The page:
The Piano tells the story of Ada McGrath and her daughter Flora. Ada is a mute Scotswoman whose muteness is not caused by a medical condition but an unexplained psychological one that manifested itself when she was six and since then she has only communicated through her beloved piano, and also using sign language which is now interpreted by her daughter.. Ada's father sells her into a marriage with a cold and emotionally remote frontiersman in New Zealand, shipping both Ada and Flora to the other side of the world.
Ada is so wrapped up in her piano playing that she is almost oblivious to the rest of the world and had very little interest in. Ada, Flora and their belongings, including her piano, are dumped on a New Zealand beach by the crew of the ship they are travelling on and with nobody waiting to meet them find themselves spending the night on the beach sheltering beneath a tiny tent formed from the frame of a hoop skirt. In the morning, Ada's new husband Alisdair arrives with a Maori crew and his closest friend, Baines, who is an alarming looking man due to his embracing of the Maori custom of facial tattooing. There are not enough men to carry all of the belongings so despite Ada's pleas to the contrary the piano is left behind at the beach. Alastair tells Ada his house is too small to accommodate a piano, causing her to spend all of her time attempting to come up with a way to get her piano back, and making no effort to get to know him at all. As she cannot communicate with him she takes Flora to meet with Baines and begs to be taken to her piano. He agree, and the three spend the day at the beach listening to Ada play tunes. It is clear that Baines is attracted to Ada and it is her passion for music that is inspiring his passion for Ada. He decides to retrieve the piano himself and offers Alasdair some land that he wants in return for Ada giving him piano lessons. Alasdair is oblivious to his friend's attraction to his wife and agrees to the deal. Ada is happily surprised to find he had had the piano tuned perfectly since rescuing it from the beach and delighted to be playing it again, learning that Baines does not want her to teach him to play the piano but would like to listen to her whilst she plays. Baines devises a way in which Ada can earn the piano back, one key at a time, letting him do things he likes whilst she plays. Ada is attracted to Baines and agrees.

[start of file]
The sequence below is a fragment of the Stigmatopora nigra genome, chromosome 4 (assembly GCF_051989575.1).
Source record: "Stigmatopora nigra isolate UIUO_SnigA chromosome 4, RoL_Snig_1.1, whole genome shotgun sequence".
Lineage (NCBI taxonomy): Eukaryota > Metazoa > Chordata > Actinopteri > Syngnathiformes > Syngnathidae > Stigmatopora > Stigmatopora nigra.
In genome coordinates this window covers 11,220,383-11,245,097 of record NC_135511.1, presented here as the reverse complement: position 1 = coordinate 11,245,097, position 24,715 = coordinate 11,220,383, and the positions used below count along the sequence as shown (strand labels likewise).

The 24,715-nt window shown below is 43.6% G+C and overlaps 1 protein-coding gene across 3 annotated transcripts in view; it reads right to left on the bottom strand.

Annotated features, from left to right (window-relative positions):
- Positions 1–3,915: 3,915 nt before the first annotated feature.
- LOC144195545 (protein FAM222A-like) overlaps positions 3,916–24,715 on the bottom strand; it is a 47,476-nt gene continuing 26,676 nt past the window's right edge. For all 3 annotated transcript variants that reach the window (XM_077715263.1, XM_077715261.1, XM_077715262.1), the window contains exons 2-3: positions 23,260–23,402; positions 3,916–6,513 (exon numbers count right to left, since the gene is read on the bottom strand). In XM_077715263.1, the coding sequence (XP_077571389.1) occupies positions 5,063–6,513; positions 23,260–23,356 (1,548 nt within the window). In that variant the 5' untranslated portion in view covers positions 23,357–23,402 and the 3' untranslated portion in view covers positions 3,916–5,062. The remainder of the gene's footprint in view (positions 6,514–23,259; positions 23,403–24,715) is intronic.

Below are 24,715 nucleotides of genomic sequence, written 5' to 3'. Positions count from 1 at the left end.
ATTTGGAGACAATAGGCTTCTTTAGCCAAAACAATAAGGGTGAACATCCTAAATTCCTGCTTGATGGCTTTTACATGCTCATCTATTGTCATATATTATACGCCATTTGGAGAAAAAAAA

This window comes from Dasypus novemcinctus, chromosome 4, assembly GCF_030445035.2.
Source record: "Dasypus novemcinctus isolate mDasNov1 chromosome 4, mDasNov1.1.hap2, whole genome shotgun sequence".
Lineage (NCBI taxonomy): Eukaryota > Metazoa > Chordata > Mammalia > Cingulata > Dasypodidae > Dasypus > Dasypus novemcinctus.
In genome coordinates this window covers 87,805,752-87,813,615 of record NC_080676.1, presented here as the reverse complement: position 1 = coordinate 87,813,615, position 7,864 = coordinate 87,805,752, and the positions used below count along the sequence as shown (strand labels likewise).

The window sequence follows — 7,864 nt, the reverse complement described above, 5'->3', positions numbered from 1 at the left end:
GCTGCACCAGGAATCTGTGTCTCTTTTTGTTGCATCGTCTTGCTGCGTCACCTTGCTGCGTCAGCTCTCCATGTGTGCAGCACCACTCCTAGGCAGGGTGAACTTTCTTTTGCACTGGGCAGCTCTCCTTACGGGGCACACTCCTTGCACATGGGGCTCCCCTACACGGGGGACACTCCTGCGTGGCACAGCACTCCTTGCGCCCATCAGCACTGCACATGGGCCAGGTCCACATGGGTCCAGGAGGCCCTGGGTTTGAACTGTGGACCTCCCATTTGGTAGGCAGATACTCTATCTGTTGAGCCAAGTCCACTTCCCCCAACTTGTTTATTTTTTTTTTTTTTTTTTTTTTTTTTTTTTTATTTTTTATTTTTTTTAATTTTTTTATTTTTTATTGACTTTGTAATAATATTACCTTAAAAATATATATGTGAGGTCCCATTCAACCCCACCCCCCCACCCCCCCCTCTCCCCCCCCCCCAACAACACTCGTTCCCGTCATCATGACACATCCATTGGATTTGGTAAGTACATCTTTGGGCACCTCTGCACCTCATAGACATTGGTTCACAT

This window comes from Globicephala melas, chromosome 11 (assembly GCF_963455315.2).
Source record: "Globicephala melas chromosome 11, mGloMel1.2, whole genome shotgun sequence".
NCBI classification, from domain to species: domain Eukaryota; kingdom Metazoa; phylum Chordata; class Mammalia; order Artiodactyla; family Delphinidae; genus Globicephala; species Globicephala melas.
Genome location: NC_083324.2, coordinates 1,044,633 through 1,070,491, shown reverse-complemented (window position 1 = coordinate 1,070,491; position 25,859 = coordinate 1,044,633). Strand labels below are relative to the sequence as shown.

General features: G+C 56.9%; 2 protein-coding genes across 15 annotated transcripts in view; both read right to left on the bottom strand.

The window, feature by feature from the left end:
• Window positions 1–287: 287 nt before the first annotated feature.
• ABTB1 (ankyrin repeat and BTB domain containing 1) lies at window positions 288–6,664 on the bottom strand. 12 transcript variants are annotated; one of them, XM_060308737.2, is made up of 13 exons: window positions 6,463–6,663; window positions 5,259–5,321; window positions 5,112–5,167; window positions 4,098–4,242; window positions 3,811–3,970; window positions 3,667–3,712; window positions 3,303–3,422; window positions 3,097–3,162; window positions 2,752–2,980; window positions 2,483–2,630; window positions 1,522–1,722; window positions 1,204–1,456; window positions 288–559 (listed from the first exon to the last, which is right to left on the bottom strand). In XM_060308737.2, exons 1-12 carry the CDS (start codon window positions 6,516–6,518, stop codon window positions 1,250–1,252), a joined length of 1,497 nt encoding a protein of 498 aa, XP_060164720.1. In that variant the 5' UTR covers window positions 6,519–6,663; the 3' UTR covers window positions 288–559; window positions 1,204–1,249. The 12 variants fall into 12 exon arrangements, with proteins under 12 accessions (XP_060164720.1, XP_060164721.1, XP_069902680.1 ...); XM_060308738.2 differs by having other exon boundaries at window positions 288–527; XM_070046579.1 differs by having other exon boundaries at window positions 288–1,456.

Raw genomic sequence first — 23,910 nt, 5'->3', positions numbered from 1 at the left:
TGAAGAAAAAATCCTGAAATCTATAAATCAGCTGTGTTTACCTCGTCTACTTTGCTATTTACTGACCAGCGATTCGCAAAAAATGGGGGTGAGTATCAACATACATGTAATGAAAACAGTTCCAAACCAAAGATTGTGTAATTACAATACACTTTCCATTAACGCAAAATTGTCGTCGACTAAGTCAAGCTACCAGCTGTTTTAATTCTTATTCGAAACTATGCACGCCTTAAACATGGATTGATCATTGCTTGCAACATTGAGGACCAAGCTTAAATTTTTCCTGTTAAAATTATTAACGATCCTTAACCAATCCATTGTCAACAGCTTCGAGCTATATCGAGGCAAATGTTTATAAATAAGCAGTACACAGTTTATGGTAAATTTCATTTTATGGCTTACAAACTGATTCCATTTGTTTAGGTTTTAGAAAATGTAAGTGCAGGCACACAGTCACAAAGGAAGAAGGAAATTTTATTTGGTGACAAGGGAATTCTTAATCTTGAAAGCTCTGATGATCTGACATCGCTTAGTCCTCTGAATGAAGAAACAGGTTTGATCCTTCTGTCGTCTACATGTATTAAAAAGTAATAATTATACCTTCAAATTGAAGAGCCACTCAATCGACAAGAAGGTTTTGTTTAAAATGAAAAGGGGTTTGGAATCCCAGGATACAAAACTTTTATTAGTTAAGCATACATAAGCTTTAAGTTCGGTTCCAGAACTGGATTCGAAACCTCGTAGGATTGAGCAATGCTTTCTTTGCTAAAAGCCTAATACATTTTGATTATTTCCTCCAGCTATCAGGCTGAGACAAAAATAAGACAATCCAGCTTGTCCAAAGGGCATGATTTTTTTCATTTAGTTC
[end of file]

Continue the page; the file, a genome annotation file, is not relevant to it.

Ada's playing arouses Baines to such a degree that he approaches her openly in an effort to have sex with her; Ada cannot fight her desire for him and they make love. After learning from Flora that Baines listens to Ada playing but never has a lesson himself, Alasdsir finally realizes that there is an attraction between them. He discovers them together and boards up his home with Ada inside when he goes out to work on his timberland. Alasdair becomes angry when she pulls away from his touch. He elicits a promise from her not to visit with Baines whilst he is gone. She agrees but sends Flora to see Baines and deliver a piano key inscribed with a love message. Flora is unhappy about this infidelity and takes the key to him instead. Alisdair is so enraged that he returns home carrying an axe and chops off Ada's finger to deprive her of playing the piano.
After she recovers, Alisdair dissolves their marriage and both Ada and Flora are sent away, leaving from the same beach they had arrived onto. Whilst they are being rowed out to the ship Ada tells Baines to throw the piano overboard because she is doing it a disservice by being unable to play. He obliges, but as it sinks she loops the ropes attached to it around her foot and follows the piano underwater. As she sinks deeper and deeper Ada has a change of heart and kicks free so that she can be pulled back into the boat.
The movie ends with Ada describing her life with Baines in England, where she gives piano lessons thanks to a silver finger that has replaced the one Alisdair severed. We leave the film with the Thomas Hood quote from his poem "Silence" which also opened the first scene.
"There is a silence where hath been no sound. There is a silence where no sound may be in the cold grave under the deep, deep sea."